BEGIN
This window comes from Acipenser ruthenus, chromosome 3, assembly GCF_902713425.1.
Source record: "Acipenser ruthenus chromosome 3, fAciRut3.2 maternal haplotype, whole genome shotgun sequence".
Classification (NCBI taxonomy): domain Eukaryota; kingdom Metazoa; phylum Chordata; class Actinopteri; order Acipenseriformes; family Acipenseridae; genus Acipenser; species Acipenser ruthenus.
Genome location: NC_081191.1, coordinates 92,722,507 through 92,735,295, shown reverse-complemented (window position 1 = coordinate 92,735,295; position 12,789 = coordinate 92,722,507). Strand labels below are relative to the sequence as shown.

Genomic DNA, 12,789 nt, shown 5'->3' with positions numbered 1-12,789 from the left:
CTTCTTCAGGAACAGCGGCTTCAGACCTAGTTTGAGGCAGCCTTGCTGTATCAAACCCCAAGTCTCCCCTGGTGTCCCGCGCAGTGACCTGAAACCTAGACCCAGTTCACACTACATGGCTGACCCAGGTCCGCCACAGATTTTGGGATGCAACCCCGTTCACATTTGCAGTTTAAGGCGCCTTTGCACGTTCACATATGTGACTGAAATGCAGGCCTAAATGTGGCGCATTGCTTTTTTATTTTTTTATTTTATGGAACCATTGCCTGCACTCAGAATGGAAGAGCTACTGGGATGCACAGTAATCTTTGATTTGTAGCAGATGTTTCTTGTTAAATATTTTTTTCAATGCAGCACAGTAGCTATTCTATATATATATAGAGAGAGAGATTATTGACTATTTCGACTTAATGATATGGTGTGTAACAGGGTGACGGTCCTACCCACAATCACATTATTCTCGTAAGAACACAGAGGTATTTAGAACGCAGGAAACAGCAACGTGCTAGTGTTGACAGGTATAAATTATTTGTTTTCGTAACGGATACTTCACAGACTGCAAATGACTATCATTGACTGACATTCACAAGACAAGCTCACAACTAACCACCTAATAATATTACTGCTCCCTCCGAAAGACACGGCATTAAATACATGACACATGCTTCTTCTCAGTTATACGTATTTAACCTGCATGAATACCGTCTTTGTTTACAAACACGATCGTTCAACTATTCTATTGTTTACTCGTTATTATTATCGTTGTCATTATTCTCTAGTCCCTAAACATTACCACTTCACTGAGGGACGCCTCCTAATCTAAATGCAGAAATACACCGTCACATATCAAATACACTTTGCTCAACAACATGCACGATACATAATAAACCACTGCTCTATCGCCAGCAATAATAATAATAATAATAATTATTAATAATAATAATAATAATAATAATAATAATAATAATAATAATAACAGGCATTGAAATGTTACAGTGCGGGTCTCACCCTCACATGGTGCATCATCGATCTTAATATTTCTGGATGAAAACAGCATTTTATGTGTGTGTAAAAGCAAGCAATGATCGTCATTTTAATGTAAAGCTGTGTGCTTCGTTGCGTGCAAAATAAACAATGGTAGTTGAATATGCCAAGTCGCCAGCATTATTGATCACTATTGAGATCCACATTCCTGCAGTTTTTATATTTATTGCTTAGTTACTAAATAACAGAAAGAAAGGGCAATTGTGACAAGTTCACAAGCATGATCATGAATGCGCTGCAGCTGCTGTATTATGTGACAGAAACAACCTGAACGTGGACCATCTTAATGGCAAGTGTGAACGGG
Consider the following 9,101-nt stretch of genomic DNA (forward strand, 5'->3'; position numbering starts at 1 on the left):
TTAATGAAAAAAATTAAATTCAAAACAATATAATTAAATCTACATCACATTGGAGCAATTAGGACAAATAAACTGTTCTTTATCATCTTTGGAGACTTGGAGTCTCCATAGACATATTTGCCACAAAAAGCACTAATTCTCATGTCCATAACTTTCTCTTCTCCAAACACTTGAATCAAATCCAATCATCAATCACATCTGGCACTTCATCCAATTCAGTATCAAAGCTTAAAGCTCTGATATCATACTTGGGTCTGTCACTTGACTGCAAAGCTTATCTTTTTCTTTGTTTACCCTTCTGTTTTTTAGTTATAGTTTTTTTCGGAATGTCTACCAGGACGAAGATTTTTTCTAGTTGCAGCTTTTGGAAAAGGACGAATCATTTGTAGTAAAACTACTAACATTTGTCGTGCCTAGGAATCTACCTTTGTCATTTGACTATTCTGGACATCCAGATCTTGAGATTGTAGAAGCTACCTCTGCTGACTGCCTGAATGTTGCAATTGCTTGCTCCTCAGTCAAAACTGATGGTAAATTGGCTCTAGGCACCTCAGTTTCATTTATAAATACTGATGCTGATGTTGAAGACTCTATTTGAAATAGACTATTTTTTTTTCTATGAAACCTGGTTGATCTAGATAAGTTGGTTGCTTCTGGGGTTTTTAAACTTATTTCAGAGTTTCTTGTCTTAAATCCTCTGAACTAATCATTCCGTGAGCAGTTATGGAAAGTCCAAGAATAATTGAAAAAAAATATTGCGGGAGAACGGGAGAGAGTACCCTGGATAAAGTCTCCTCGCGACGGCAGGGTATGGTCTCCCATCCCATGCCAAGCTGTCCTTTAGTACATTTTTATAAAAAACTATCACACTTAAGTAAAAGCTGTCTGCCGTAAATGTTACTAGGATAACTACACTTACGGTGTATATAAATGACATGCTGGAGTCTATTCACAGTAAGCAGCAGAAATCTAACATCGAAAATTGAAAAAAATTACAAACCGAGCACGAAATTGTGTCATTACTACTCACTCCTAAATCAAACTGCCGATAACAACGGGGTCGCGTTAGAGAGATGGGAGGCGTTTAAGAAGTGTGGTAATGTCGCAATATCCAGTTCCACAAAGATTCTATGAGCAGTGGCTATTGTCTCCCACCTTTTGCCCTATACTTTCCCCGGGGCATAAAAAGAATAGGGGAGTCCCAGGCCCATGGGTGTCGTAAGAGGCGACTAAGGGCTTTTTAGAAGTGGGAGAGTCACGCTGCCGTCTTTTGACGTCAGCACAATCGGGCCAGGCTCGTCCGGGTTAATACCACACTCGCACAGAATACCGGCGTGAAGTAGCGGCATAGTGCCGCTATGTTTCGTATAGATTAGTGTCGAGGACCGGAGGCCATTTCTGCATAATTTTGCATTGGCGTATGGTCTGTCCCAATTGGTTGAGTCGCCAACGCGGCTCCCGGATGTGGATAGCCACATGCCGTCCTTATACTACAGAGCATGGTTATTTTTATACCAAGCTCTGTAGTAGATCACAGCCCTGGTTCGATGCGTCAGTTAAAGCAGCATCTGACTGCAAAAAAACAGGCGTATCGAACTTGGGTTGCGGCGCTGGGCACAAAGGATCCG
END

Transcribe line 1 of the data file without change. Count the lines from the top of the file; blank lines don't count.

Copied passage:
This window comes from Acipenser ruthenus, chromosome 3, assembly GCF_902713425.1.